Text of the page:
Instead of the knife, I face a bimonthly needle. Since August I receive an IV treatment of Remicade at the hospital every eight weeks. Each time I take a seat in one of the physician treatment facility’s recliners, I pretend I’m being hooked up to the Matrix. A friend suggested that maybe after my first treatment I’d emerge from the hospital knowing Kung Fu.
Sadly, that didn’t happen, but something even better has come from the diagnosis and subsequent treatment. My passion for running and yoga has returned, and I eat like a teenage boy. I’ve regained my energy, motivation and (much to my chagrin) the 15 pounds I lost while sick, thanks to my newfound love of squeeze cheese and Nilla Wafers. I might not look as svelte as I did back in June, but I certainly feel a lot better. So that was another lesson of this — you might finally hit your goal weight, but it’s not worth it if you don’t feel good enough to go out and flaunt it.
As for remembering what my friend plans to do with his Masters degree in bioengineering? After my first treatment I went down to St. Louis to visit the same friends and got to ask again, this time cognizant during his answer. He told me. I listened. Now I can’t remember it because it’s so specifically technical and I’m a humble journalist with a movie-addled brain — but he wants to work on the hands-on side of research.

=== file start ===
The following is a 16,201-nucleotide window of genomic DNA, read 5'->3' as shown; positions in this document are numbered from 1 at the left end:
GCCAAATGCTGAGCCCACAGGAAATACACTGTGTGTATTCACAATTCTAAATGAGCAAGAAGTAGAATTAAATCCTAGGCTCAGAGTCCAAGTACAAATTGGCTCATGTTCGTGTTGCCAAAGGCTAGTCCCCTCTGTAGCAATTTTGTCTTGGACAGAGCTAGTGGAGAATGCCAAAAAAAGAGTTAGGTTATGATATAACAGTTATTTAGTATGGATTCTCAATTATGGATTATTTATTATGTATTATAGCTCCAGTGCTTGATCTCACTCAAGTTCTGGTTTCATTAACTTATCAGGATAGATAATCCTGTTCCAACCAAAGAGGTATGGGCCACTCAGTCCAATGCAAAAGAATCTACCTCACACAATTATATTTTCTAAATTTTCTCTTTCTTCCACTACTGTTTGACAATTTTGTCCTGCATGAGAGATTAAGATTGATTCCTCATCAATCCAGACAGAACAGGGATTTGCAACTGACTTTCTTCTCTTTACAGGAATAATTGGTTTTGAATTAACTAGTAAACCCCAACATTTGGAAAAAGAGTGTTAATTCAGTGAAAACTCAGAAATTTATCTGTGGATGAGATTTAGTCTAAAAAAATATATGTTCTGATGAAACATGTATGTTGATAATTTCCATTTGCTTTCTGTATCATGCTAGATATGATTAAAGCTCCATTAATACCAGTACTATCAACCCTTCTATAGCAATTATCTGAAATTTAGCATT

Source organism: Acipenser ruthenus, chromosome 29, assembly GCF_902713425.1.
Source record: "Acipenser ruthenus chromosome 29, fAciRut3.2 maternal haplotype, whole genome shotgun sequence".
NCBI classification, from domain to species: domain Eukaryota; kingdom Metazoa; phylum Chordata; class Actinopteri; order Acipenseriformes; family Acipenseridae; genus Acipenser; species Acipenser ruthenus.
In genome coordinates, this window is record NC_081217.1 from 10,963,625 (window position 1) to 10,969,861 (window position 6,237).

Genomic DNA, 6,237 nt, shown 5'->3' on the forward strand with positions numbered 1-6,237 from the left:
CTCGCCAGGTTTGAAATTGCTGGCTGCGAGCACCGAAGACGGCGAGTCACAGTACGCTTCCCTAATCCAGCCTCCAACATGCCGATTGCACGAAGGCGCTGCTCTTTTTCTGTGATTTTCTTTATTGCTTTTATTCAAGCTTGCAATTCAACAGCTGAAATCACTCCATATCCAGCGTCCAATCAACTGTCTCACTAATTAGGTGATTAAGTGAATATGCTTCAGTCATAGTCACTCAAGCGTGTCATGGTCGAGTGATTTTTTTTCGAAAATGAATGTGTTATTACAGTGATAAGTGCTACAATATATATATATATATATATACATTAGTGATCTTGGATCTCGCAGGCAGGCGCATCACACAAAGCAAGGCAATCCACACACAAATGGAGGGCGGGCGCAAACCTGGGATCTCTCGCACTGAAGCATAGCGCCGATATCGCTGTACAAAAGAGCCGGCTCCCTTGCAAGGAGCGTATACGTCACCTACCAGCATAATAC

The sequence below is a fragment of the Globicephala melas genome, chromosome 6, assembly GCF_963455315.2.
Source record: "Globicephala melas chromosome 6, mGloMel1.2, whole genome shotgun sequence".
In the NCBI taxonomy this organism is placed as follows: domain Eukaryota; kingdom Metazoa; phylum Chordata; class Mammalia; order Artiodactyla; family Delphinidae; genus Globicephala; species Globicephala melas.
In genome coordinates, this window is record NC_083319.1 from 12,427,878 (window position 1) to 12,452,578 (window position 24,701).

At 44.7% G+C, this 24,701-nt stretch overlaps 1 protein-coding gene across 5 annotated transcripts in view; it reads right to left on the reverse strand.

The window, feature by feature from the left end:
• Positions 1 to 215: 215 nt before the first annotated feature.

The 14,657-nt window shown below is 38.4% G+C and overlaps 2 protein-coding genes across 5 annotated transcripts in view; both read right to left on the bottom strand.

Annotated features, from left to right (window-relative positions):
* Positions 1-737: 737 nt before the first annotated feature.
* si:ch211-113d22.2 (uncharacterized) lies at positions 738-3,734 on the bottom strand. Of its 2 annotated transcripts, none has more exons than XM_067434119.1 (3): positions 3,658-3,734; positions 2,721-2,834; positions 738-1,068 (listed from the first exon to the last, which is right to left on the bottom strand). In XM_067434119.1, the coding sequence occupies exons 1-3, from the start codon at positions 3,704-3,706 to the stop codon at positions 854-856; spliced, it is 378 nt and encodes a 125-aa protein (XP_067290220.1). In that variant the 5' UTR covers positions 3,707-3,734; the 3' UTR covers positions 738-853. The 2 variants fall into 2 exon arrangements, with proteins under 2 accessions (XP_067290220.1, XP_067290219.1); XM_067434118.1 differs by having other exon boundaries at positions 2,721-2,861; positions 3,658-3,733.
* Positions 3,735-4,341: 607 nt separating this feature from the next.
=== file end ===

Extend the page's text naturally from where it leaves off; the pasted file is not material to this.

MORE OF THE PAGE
I don’t write this article to remind readers of the medical portion of Aunt Mildred’s annual Christmas letter. Crohn’s is a disease that a lot of people suffer with — and it presents itself in people enjoying their early 20s. The problem is that so many of us (and this includes me) are unwilling to go to a doctor or chalk it up to a crummy college diet of pizza or beer. That’s when we wait until the disease has caused ulcers and even sometimes holes in our digestive system that take a lot more than booting up to the Matrix to fix. If my story does anything, hopefully it gets others aware of the dangers of letting pain go ignored. Admitting that you need medical help isn’t a sign of weakness. In fact, it can help you regain your strength.
Kate Everson is Chicago journalist and University of Missouri alumna. By day she is an associate editor for four HR industry magazines. By night, she reviews films, outlines fiction novels with tough female leads and dreams of being the first person to win two Oscars in the same night for Best Adapted Screenplay and Best Original Screenplay. When her fingers aren’t getting exercise bouncing across her keyboard, she’s reading Palahniuk and Vonnegut, practicing her Batgirl skills in the dojo or waiting by the mailbox for her Hogwarts letter. As Katharine Hepburn said: “Life is to be lived. If you have to support yourself, you had bloody well better find some way that is going to be interesting.”